The PS3's high price point has been widely derided, its "power" said to be largely comparable to that of Xbox 360 and its software line-up too sparse. Sony has been accused of introducing Blu-ray to market prematurely, and even of stealing the concept of a motion-sensing controller from Nintendo - only to fail to utilise the technology effectively.

Then there's Sony's online service, seen by many to be a poor imitation of Microsoft's - not to mention the smaller public relations battles being lost on a daily basis, like the PS3's inability to deliver high quality images on older Sony televisions that only support 480p and 1080i resolutions.

But this merely brings us back to the original point: you can't draw conclusions yet, and certainly not for Europe. Early hands on impressions of both PS3 and Wii are insufficient to leave any mark on the long-term answer to the present console "war", and probably won't be relevant to it in the long run either.

Nintendo's is the "better" of the two launches in virtually every respect, with Sony's an unfinished symphony, but both companies' successes in the next five years will be determined by factors inconceivable in November 2006.

Huge industry figures like EA's Larry Probst consistently pour praise and a demand to keep faith on the PS3, whilst complimenting the Wii's imaginative approach and saluting Microsoft's endeavours - but this is more than just hedging bets, it's a long-view that incorporates a lot of difficult variables.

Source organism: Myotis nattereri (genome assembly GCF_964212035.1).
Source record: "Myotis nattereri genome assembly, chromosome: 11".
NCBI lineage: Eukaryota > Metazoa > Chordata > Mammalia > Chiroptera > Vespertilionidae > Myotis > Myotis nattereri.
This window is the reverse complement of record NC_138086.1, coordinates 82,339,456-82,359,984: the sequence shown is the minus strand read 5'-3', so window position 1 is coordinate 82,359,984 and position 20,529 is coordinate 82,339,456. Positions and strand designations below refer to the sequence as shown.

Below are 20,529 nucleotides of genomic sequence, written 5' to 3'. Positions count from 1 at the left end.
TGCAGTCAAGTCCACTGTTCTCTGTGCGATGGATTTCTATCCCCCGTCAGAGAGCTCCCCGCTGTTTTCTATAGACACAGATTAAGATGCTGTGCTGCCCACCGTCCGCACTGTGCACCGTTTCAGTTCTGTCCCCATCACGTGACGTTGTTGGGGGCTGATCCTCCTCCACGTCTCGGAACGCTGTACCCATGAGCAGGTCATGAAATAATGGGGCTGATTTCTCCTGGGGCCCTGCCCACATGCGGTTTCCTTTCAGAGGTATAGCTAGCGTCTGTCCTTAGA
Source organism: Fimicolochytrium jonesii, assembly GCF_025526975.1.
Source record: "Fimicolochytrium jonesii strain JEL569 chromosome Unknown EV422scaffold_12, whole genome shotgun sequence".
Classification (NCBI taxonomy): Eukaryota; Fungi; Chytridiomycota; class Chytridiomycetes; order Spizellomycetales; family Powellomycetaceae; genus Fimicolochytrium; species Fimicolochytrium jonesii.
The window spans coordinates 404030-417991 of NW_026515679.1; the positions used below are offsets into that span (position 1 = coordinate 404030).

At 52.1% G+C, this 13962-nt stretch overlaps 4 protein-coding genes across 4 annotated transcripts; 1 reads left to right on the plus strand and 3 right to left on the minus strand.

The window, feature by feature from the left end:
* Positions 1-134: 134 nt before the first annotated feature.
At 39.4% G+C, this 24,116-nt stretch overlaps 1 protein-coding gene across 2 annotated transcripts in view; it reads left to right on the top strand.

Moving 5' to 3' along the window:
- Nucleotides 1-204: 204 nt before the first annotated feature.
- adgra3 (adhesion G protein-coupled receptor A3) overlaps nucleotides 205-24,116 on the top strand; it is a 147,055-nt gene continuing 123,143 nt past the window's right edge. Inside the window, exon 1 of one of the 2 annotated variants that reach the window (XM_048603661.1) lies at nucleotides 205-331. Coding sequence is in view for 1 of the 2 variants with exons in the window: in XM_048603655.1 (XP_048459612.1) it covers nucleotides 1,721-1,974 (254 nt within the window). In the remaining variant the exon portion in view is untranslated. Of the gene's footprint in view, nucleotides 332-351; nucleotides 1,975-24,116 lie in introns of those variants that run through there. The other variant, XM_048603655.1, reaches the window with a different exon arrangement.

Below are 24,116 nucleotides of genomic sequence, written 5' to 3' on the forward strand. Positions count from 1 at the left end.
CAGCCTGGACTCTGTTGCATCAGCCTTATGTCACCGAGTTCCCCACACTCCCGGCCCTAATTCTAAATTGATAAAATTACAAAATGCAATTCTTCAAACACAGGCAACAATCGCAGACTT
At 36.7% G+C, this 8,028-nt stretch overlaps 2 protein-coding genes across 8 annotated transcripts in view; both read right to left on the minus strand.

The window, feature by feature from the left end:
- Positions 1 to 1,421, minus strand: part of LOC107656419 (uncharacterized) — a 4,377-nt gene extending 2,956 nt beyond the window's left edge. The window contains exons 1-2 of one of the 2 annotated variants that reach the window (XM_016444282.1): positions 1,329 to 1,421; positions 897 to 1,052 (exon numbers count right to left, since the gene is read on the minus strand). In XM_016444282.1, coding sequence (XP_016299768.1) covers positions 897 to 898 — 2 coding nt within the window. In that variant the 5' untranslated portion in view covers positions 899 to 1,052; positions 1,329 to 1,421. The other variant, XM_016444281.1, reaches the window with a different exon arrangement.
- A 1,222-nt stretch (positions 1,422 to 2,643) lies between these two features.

How will the expensive PS3 do in the southern regions of Europe where PS2's low price has endeared it, but even the Core System model of the Xbox 360 has struggled? Will Nintendo's fashionable new manifesto for gaming translate to genuine third-party growth and shared commercial success, or will this be another Nintendo console that - for all its progressive tendencies - lives or dies by the games that come out of Kyoto? And will Microsoft's advertising blitzkrieg and successive exclusive winters prove as significant as the Redmond giant imagines?

None of these questions can be answered yet. But in this writer's estimation, what we can say now is that while some things may have changed, most things are still the same. Microsoft is as loud and imposing as ever. Nintendo is convincingly in control of and capable of expanding its own business, but not necessarily anyone else's. And although Sony has been weakened by its own hubris, it's still impossible to write off the PS3 until we've seen what it really has to offer.

In other words, the events of the last few weeks may have huge consequences, but it won't be until the next few months have passed that the picture will become in any way clear.

Tom Bramwell is deputy editor of sister site

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Tom Bramwell


Tom worked at Eurogamer from early 2000 to late 2014, including seven years as Editor-in-Chief.